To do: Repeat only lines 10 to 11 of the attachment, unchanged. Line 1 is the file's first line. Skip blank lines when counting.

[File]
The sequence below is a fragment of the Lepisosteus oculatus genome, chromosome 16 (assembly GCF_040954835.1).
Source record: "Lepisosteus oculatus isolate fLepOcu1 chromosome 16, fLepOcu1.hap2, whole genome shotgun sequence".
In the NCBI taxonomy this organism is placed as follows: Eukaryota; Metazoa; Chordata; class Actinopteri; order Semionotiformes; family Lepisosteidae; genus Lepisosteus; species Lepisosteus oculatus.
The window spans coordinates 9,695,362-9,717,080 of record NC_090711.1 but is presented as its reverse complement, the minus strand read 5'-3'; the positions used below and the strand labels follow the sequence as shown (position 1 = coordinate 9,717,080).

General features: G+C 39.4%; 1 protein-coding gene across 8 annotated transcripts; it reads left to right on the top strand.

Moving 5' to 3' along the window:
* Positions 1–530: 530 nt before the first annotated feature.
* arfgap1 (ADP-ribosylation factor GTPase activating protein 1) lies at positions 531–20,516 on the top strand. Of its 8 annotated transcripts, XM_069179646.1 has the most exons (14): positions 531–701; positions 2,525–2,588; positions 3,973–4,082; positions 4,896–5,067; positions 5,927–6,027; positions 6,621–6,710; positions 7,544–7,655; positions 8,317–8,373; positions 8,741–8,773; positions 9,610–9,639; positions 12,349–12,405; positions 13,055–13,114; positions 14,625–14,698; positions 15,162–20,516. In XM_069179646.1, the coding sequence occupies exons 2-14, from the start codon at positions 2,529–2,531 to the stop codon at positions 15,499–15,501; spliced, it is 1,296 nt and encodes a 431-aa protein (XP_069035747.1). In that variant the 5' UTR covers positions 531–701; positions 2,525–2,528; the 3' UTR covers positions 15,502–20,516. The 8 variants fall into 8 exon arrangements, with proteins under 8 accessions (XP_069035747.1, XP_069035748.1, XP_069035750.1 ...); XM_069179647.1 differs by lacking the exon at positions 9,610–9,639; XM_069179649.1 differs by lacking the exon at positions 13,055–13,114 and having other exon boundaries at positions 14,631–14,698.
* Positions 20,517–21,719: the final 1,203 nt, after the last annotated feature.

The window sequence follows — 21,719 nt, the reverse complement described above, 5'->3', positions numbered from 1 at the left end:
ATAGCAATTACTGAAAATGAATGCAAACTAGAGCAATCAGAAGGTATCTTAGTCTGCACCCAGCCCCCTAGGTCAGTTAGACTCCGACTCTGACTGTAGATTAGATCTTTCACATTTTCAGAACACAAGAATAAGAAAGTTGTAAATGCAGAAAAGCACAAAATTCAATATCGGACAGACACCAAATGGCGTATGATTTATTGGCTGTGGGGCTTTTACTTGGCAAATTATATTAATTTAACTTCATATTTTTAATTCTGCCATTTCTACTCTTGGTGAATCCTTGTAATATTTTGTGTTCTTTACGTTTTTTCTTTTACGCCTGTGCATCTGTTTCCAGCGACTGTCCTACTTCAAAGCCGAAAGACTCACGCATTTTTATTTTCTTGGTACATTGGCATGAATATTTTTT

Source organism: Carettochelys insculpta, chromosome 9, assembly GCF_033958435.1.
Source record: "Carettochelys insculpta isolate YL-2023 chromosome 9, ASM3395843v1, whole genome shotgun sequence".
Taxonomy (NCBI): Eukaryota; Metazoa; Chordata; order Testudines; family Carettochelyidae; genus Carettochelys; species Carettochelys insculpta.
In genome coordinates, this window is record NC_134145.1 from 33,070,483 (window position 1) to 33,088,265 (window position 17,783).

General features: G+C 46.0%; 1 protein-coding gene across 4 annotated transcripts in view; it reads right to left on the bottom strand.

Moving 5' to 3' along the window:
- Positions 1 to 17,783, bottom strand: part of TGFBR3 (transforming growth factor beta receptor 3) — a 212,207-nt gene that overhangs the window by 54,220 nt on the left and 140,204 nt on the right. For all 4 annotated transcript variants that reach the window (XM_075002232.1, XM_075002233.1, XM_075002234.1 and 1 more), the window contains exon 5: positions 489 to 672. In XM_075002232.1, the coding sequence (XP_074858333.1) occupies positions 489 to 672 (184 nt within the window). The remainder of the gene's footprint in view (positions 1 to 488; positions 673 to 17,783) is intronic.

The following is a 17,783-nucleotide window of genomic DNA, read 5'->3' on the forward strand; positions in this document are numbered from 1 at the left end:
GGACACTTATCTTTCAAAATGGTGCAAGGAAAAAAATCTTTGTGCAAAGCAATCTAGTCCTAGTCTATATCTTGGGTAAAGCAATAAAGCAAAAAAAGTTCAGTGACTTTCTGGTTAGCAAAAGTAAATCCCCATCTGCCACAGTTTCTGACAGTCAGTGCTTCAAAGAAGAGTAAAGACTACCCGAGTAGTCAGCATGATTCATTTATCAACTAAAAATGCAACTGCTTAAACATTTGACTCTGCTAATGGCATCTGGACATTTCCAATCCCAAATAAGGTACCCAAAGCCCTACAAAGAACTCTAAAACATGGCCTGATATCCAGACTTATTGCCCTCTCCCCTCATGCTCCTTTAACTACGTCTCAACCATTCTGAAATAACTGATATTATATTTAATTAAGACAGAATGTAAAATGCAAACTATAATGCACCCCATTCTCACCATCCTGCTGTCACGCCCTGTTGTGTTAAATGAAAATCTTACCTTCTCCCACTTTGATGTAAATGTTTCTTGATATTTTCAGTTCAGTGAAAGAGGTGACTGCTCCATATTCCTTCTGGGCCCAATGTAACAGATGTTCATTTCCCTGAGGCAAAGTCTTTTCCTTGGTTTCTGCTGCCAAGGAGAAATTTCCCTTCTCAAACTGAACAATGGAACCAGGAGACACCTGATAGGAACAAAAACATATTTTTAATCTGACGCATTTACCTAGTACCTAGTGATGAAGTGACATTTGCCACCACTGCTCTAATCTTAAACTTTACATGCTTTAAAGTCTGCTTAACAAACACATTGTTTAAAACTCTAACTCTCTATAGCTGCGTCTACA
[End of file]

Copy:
The window sequence follows — 21,719 nt, the reverse complement described above, 5'->3', positions numbered from 1 at the left end:
ATAGCAATTACTGAAAATGAATGCAAACTAGAGCAATCAGAAGGTATCTTAGTCTGCACCCAGCCCCCTAGGTCAGTTAGACTCCGACTCTGACTGTAGATTAGATCTTTCACATTTTCAGAACACAAGAATAAGAAAGTTGTAAATGCAGAAAAGCACAAAATTCAATATCGGACAGACACCAAATGGCGTATGATTTATTGGCTGTGGGGCTTTTACTTGGCAAATTATATTAATTTAACTTCATATTTTTAATTCTGCCATTTCTACTCTTGGTGAATCCTTGTAATATTTTGTGTTCTTTACGTTTTTTCTTTTACGCCTGTGCATCTGTTTCCAGCGACTGTCCTACTTCAAAGCCGAAAGACTCACGCATTTTTATTTTCTTGGTACATTGGCATGAATATTTTTT